Exterior of the chapel

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Left: Exterior of the Savoy Chapel, seen from the north east. Right: Its exterior, shown in 1888. Source: Thornbury 119.

The Queen's Chapel of the Savoy. This early sixteenth century chapel is one remaining out of three originally built as part of the old Hospital of St John-the-Baptist, which served as a shelter for London's down-and-out, its "rogues and masterless men" (Hall 431). The institution was dissolved in 1702, and demolished in the early nineteenth century, but this chapel survived. Indeed, it was "extensively repaired in 1723" and had its ceiling whitewashed in about 1787 (Weinreb 823). The bell turret and south wall were rebuilt by Robert Smirke (1781-1867) at some point in the 1820s (sources differ), and the chapel was restored by his brother Sydney after a fire in 1843, and rebuilt by him in 1864-65 after another fire. The "original drawing" of it in Walter Thornbury's Haunted London (1888), as seen above right, shows how attractive it was by this time. Constructed of stone rubble but with "fine ashlar dressings" (listing text), the chapel is more hemmed in now, tucked away on Savoy Hill between the Thames Embankment and the Strand, close to the Savoy Hotel and the Savoy Theatre.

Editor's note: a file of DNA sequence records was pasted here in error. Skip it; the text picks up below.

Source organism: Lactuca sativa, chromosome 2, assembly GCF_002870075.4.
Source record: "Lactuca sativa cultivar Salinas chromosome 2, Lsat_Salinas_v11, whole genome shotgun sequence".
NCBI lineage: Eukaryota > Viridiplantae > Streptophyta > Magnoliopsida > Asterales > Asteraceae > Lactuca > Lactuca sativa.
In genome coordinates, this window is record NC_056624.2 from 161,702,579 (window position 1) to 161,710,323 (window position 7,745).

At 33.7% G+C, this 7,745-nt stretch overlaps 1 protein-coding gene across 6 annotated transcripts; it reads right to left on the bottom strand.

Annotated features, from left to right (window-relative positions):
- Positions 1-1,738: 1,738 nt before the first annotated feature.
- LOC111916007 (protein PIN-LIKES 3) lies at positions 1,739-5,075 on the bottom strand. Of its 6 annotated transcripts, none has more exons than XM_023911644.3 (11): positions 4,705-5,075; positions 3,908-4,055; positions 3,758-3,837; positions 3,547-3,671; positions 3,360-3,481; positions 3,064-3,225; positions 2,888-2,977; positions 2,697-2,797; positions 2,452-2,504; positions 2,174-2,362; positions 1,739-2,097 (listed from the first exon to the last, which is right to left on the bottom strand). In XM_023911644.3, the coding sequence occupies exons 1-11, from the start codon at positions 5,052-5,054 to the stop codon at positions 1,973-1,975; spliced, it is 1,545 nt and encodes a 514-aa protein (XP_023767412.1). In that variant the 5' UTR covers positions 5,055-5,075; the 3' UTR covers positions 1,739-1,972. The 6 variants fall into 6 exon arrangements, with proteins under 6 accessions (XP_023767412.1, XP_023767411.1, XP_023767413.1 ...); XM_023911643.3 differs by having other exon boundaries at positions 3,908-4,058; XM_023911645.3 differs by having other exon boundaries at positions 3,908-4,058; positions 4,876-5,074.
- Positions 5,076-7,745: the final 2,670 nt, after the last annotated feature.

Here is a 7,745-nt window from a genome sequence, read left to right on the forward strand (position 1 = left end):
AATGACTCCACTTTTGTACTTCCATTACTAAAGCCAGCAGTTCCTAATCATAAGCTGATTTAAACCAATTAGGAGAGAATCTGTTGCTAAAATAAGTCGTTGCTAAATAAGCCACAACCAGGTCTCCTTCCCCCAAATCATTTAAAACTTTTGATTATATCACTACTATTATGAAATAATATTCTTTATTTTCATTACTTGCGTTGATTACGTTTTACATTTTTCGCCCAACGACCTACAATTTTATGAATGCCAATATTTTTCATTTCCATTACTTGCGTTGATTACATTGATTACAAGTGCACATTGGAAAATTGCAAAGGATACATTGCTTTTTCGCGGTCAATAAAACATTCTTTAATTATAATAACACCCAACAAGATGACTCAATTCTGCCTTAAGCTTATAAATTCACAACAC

Interior

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Left to right: (a) Interior, looking towards the east. (b) The sanctuary, with Victorian statues of St Peter and St Paul in niches on either side of the altar screen (or reredos). (c) Close-up of St Peter and the screen on the ritual north.

The interior is very simple, without aisles or a crossing, but immaculate. It must have been much improved when the younger Smirke removed a gallery, inserted the south-east door, and restored the lovely altar screen. The flanking statues of St Peter and St John the Baptist were added not much before 1878 (see Hall 432, Loftie 240). In fact, small as it is, in the 1880s it became "as fashionable as St George, Hanover Square, for upper class weddings"; perhaps this was connected with the fact that in 1890 it was the first house of worship to instal electricity (Weinreb et al. 823).

The beautiful ceiling with quatrefoils, some containing royal arms, was designed by Thomas Willement (1786-1871), the Victorian stained glass artist, but with an eye to the earlier Tudor design that had perished in the fire (Weinreb et al. 823; Thornbury 122). It should be borne in mind that there was later work too: the chapel was refitted in 1939 and adapted for the Royal Victorian Order in 1940, and had further alterations by A. B. Knapp-Fisher in 1956-57. As a "royal peculiar," like the chapels at St James's, Hampton Court, the Tower and a few other places, it is not subject to the diocese in which it is located. In this case, it is maintained by the Duchy of Lancaster, on whose London holdings it is situated; it restored the ceiling and garden fairly recently, in 2000 (Weinreb et al. 823).

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Right: The altar with a splendidly embroidered heraldic frontal, with the star of the Royal Victorian Order in the middle, and the English rose (the red rose of Lancaster including the golden centre of the white rose of York) in vertical bars. Left: The attractive Victorian tiled flooring of the chancel and sanctuary, also recently restored.